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HIV/AIDS and the human psyche
Science in Africa
January 2005

Do men and women react differently when they are diagnosed with HIV/ AIDS? The answers to these questions raise important implications for health care workers.

While much research focuses on the psychological implications of being diagnosed with HIV/ AIDS, very little research has been done on the role of gender. Do men and women differ in their response to the diagnosis? And if they differ, what does that tell us?

This question was investigated by Dr Ben Olley, who was the recipient of last year's prestigious Africa Research Fellowship. He performed his work in Prof. Dan Stein's Anxiety and Stress Disorders Research Unit at the Medical School of the University of Stellenbosch and has since then returned to his home country, Nigeria.

Dr Soraya Seedat, a co-investigator on the project, says HIV/ AIDS is usually associated with high rates of psychiatric and emotional problems, in addition to its negative social impact. Research has found that these problems contribute to people not sticking to their drug regimens. It can even speed up the progression of the disease and hasten the death of a patient.

"Most of the existing research has been conducted in the developed world and very little or no gender differences have been reported. However, women in the developing world generally face more stigmatization and suffer more negative life events than men, leading us to suspect that being diagnosed HIV-positive could lead to more psychological problems among women," she explains.

Gender divide
The study team assessed 149 newly diagnosed HIV/ AIDS patients (44 male and 105 female) attending an infectious diseases clinic at the Tygerberg Hospital. The team used well-known psychiatric questionnaires to assess the patients. The most frequent diagnosis was depression (34,9%) followed by dysthymic disorder (21,5%) (see box for an explanation of this disorder).

Interestingly, there was no difference between the rates of depression in the two genders. "This differs from our studies done in HIVnegative populations, where women are at least twice more likely to develop depression," says Dr Seedat. This is where the similarity between the men and women ended. The researchers found that the women were more likely to suffer from post-traumatic stress disorder (PTSD), while the male patients were significantly more likely to abuse alcohol and have risky sex.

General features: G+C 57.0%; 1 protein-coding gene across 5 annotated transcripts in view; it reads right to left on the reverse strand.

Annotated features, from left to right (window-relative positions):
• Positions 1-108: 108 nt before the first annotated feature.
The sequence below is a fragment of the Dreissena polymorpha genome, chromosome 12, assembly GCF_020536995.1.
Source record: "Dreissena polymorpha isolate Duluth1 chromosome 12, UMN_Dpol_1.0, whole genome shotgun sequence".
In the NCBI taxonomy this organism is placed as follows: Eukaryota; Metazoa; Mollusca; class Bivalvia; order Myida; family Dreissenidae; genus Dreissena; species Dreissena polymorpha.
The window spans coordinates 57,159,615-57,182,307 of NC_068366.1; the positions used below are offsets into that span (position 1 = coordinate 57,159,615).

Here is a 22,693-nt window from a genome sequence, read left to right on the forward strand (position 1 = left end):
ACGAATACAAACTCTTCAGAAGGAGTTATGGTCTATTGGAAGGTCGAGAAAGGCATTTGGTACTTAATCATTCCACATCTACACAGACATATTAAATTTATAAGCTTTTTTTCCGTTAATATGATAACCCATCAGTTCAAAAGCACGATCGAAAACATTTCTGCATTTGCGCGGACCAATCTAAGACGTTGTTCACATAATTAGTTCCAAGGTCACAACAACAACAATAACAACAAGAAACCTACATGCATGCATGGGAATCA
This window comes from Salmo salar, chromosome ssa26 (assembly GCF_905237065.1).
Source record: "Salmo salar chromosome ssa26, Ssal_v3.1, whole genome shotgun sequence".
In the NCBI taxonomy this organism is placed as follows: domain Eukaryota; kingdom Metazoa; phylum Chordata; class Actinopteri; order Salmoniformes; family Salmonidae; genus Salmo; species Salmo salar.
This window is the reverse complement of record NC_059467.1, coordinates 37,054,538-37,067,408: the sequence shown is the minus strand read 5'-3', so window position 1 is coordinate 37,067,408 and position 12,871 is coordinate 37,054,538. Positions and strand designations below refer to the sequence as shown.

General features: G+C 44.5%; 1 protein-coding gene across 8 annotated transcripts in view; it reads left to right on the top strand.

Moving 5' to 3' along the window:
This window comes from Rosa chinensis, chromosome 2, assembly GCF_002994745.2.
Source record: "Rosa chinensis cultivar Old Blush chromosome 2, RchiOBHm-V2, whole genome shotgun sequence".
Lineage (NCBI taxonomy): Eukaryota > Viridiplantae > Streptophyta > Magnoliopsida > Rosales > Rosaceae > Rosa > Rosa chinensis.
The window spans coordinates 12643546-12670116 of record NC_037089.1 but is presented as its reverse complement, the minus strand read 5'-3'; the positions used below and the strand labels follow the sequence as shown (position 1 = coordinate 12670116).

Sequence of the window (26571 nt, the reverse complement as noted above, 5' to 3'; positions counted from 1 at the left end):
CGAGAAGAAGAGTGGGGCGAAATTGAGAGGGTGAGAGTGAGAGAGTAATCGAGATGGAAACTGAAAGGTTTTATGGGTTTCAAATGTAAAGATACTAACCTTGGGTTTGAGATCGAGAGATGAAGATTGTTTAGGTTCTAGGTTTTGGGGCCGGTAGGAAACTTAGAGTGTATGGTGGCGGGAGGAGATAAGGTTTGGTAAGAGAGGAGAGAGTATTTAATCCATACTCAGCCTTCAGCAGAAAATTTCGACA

"We're not sure why women more frequently develop PTSD. Hormonal and neurodevelopmental factors may play a role but there isn't enough evidence to allow us to draw any conclusions," she explains.

Why are men more likely to abuse alcohol and have risky sex? "In our experience, men are more likely to 'externalise' their distress. An interesting possibility is that they could have been infected with HIV as a result of their alcohol abuse.

Another possibility is that they could use alcohol as a coping mechanism after becoming HIV-positive - almost 'self-medicating', says Dr Seedat.

Implications for health
Dr Seedat says HIV-positive women are a high-risk population for developing depression. Studies by other researchers concluded that HIV-positive women are four times as likely as HIV-negative women to develop depression.

"So much focus is given to the physical aspects of the disease, but I really believe that a mental health evaluation should form part of the general health assessment of the HIV-positive patient.

"Although more careful evaluation is needed, our results suggest that maybe our approach to treatment needs to be different for men than for women.

"Women have a hormonal cycle that may influence their response to medication - this includes medication for physical and mental health problems," Dr Seedat says. - [MRC News]

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